[0048] Further aspects of the described embodiments include an exhaust plenum coupled to the cyclone is provided. A secondary gas port is coupled to the exhaust plenum to allow secondary gas to be introduced. An electronically controlled proportional valve coupled to the gas port is provided to control the mass flow of the secondary gas. A mixing zone is provided in the plenum for the gases to come to temperature equilibrium. A thermocouple is coupled to the plenum after the mixing zone to measure the gas temperature. A thermocouple coupled to the secondary port is provided to measure the gas temperature of the secondary gas. An electronic controller is provided to automatically control the proportional valve.

[0049] Moreover, a further feature of the described embodiments includes a heat exchanger coupled to the exhaust plenum is provided. A gas turbine coupled to the heat exchanger is also provided. A fluid connection from the compressor section of the gas turbine coupled to the low temperature side of the heat exchanger. A fluid connection from the hot side of the heat exchanger coupled to the inlet of the expansion turbine. A fluid connection from the cold side of the heat exchanger coupled to a low temperature heat exchanger is provided to remove residual heat from combustion gases. A fluid connection coupled to the expansion turbine exhaust is coupled to the combustion chamber to provide combustion air. In another embodiment a proportional valve is coupled to the combustion chamber to provide combustion air. A second fluid connection coupled to the expansion turbine exhaust is coupled to the proportional valve at the exhaust plenum of the particle separator. A third fluid connection coupled to the expansion turbine exhaust is provided to use residual high temperature air for thermal applications.

[0050] Additional features of the described embodiments include a method of controlling the temperature of the combustion gases prior to the heat exchanger is provided. A temperature sensor, such as a thermocouple, positioned at the combustion chamber outlet measures the temperature of the gas. The deviation from the controller temperature set point sends a signal to the proportional valve that exhaust gas is flowing towards the heat exchanger that is off the set point temperature. An algorithm is used to proportionally open or close the proportioning valve relative to the temperature deviation. Gas from the turbine exhaust or alternatively from ambient air is introduced into the combustion gases to lower the temperature to the controller set point. A second thermocouple, positioned after the mixing zone, senses the temperature after the mixed gas comes to thermal equilibrium. The second thermocouple sends a signal to the controller to adjust the mass flow rate change of the proportional valve.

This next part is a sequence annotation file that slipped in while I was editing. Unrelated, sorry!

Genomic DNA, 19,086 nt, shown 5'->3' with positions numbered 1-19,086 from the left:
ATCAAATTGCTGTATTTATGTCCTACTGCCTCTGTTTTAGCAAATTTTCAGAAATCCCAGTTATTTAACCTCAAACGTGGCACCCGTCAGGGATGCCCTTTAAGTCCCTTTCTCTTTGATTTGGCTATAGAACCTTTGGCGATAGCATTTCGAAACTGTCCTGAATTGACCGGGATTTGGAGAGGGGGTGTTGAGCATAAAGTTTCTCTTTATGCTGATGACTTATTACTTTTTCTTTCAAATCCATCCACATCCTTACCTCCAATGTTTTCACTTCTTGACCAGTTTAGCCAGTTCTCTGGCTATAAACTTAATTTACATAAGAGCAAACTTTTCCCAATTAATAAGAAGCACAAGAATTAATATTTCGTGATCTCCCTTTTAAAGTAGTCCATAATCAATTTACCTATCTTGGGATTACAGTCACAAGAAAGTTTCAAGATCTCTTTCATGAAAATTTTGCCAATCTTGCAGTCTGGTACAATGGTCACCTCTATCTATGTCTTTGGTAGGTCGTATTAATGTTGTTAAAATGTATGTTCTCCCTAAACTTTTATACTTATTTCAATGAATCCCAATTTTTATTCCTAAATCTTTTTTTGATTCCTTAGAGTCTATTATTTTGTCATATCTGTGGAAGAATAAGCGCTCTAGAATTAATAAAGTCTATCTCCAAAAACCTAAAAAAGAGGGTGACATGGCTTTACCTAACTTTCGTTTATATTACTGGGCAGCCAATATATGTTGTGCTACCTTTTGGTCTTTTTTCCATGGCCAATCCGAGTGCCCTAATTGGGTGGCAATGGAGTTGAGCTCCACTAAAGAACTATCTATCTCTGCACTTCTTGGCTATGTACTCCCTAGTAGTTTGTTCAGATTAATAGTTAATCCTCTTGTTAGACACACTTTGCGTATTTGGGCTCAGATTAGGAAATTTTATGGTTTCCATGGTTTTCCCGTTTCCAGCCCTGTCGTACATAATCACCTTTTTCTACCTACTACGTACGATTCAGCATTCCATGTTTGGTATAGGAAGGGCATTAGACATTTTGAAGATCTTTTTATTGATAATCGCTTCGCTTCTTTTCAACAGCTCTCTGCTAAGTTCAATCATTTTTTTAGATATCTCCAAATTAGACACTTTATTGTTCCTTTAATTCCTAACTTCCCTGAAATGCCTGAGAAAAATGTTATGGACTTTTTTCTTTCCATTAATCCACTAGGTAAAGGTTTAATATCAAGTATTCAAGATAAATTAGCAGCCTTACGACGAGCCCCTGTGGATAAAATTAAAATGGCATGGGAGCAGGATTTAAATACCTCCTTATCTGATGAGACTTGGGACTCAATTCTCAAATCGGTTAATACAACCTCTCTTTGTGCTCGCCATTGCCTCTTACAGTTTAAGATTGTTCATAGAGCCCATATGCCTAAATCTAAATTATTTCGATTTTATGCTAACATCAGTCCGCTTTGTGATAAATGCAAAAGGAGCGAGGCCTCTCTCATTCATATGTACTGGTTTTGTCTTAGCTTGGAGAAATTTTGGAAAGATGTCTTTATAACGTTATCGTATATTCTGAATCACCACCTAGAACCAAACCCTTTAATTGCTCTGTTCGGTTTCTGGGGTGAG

[0051] Another aspect of the described embodiments is a method of increasing or maximizing the thermal electric efficiency is provided with the use of a single counter flow heat exchanger. A counter flow heat exchanger is fluidly coupled to the exit of the mixing plenum. An open cycle Brayton gas turbine is fluidly coupled to the heat exchanger. A fluid connection from the turbine compressor exit is coupled to the cold end of the heat exchanger. A fluid connection from the hot side of the heat exchanger is coupled to the expansion turbine inlet. A fluid connection from the outlet of the turbine is coupled to the proportional valve. A second fluid connection from the outlet of the turbine is optionally coupled to a

proportional valve and then to the combustion chamber. A third fluid connection from the outlet of the turbine is provided for additional thermal applications. Combustion gases flowing into the heat exchanger transfer a large percentage of available heat to the working gas of the turbine due to the low compressor outlet temperature. High temperature (600 ° C) clean dry air exits the expansion turbine and is available for heat recovery via the secondary gas mixing port. The hot air can also be used directly into the combustion chamber as combustion air without the need to preheat. The hot air can also be used for high temperature applications sensitive to moisture and particulates. In addition the high temperature heat can be used for second cycle power generation.